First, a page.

We evaluated a data clearinghouse approach to biosurveillance using clinical microbiologic laboratory data. Electronic reporting of communicable diseases has been tested in other communities, including Hawaii, Pittsburgh, and Indianapolis (810). Unlike these earlier studies, our data clearinghouse system gathered data from nonaffiliated healthcare providers, applied a centralized data-mapping team to provide efficiency of scale, and delivered data to multiple governmental entities with jurisdictions in a region that crossed state lines.

Following the bioterrorist attack involving anthrax and letters during fall 2001, we developed and deployed this system rapidly. Formal design of the system began in December 2001; the system was fully operational by March 29, 2002. The use of standardized extraction scripts and a centralized data-mapping operation expedited this work. The data clearinghouse system was easy for clinicians to use because data extraction was automatic and did not require them to modify their workflow, unlike other biosurveillance systems that require users to reenter data into a Web page (12,13). This clearinghouse was also the first reported system to provide laboratory order–trending information to public health organizations.

Analysis of the data clearinghouse system adds to the evidence that electronic reporting of disease can offer substantial benefits to public health. Our finding that electronic reporting improves timeliness is consistent with reports from Hawaii and other areas (9). Notably, our system attained a significant improvement in timeliness of detection for Salmonella spp., as well as an improvement in underreporting of this pathogen. Salmonella and other pathogens tracked by the clearinghouse, including Shigella, E. coli O157:H7, Giardia lamblia, and Cryptosporidium parvum are classified by the Centers for Disease Control and Prevention as Class B bioterrorism agents: food or water safety threats. Class B agents have been used in biologic crimes, including the Dulles, Oregon, contamination of salad bars with salmonellae in which 751 people became ill (14).

We compared the completeness of the data delivered by electronic reporting to data delivered by conventional means and found improvement for every data element evaluated. Greater completeness of data delivered by electronic reports is a tangible benefit for both healthcare providers and public health workers as it reduces followup requests for additional information. Some fields, address in particular, had low values for completeness even for electronic reporting, which reflects gaps in the information in patient demographic information that is provided by physician offices to clinical laboratories.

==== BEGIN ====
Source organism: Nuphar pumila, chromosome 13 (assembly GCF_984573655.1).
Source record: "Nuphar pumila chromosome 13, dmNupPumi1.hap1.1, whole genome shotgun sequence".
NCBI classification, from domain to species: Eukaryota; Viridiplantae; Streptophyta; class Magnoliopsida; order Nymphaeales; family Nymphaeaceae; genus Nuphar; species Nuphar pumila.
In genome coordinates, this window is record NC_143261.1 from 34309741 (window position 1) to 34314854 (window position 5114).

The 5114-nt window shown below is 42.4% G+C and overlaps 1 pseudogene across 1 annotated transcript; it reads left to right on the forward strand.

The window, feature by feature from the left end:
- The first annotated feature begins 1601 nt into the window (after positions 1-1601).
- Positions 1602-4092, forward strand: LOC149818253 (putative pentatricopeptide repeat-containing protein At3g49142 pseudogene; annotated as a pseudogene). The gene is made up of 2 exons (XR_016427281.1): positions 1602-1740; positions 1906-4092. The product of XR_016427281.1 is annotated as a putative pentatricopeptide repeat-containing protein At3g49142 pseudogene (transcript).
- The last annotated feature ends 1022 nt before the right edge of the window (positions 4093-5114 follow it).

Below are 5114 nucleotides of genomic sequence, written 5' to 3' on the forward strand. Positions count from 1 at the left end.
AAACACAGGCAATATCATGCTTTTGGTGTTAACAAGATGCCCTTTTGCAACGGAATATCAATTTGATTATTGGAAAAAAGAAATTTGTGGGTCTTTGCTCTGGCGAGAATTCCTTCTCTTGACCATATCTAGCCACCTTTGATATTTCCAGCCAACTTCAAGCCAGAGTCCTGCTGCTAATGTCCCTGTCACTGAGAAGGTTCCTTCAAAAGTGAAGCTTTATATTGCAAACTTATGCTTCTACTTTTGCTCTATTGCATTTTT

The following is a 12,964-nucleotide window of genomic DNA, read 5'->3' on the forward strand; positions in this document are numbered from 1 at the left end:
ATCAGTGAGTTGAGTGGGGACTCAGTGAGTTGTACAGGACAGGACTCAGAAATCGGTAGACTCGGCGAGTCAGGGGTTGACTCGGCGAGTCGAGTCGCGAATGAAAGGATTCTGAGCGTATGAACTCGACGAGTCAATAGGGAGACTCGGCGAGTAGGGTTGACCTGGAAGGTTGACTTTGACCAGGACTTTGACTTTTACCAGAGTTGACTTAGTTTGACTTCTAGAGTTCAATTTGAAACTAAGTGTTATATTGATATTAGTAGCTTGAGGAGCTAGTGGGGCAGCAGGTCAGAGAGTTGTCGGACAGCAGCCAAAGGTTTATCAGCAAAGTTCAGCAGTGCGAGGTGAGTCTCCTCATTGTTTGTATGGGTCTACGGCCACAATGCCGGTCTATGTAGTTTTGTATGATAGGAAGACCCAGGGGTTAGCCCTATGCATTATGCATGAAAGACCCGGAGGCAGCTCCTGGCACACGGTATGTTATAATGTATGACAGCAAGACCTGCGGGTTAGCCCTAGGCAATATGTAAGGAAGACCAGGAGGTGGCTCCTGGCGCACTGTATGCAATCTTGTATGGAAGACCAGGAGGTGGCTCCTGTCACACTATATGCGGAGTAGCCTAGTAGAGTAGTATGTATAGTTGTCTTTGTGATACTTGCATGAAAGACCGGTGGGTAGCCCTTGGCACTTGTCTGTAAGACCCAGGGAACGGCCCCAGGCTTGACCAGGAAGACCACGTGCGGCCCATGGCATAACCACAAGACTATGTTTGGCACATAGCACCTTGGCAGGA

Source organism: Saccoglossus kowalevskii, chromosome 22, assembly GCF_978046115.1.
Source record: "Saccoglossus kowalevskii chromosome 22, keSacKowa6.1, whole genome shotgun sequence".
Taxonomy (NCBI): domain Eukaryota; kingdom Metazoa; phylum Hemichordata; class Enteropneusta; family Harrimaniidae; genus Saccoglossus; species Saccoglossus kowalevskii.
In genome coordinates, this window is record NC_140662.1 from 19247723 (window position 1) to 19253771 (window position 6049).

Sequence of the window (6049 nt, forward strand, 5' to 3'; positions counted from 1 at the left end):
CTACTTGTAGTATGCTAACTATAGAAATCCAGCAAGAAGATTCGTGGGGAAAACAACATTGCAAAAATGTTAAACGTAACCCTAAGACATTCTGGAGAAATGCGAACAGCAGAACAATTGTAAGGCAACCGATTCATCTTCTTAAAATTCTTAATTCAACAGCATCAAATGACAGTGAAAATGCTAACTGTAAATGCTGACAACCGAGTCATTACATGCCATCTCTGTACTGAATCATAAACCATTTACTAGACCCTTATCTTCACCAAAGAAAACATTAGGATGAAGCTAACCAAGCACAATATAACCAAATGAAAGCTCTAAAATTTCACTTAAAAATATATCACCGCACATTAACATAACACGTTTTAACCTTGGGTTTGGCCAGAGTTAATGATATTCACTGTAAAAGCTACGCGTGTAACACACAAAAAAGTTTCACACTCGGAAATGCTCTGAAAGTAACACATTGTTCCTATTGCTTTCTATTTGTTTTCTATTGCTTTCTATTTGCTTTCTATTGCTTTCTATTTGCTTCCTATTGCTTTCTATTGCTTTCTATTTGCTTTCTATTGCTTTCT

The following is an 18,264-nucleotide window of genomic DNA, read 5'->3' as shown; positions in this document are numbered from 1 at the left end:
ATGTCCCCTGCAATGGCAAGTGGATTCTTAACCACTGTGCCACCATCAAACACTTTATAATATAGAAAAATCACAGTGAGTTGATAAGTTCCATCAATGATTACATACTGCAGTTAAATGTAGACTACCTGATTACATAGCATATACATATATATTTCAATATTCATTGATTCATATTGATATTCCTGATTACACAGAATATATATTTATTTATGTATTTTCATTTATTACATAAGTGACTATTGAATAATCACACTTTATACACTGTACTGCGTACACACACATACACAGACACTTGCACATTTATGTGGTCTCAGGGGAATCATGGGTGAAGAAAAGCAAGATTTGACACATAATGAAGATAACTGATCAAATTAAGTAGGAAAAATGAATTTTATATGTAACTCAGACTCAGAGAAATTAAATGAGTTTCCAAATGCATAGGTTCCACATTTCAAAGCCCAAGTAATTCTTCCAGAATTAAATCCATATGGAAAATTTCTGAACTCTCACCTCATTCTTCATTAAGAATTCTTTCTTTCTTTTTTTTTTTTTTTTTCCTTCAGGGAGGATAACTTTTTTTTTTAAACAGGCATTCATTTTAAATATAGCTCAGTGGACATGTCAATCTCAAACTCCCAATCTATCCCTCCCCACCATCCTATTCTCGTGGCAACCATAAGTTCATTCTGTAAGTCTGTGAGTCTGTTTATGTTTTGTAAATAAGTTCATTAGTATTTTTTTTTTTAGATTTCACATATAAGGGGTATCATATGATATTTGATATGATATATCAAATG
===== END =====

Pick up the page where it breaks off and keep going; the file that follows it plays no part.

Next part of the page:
The data clearinghouse system reduced underreporting, especially for sexually transmitted diseases and enteric pathogens, conditions that are often underreported (3,5,15). The underreported cases originated from all of the organizations participating in the electronic reporting system (data not shown). Review of a subset of underreported cases suggested three common root causes: misinterpretation of jurisdictional guidelines, misunderstanding of reportable specimen criteria, and use of outdated reporting guidelines by healthcare providers (failure to report pathogens recently added to the guidelines, as occurred with the underreported giardiasis cases).

The data clearinghouse approach to biosurveillance and disease reporting also offers opportunities to relieve healthcare providers from managing multiple jurisdictional relationships, which can lead to underreporting. Through electronic reporting, data were reported from patients residing in Kansas whose laboratory work was performed in Kansas City to both the Department of Health and Environment (with jurisdiction based on the state of residence of the patient) and KCHD (with jurisdiction over the performing laboratory). Reducing underreporting is a critical step in building a threshold-based automated alerting infrastructure because the baseline data gathered by an electronic reporting system is more accurate than that gathered by traditional methods.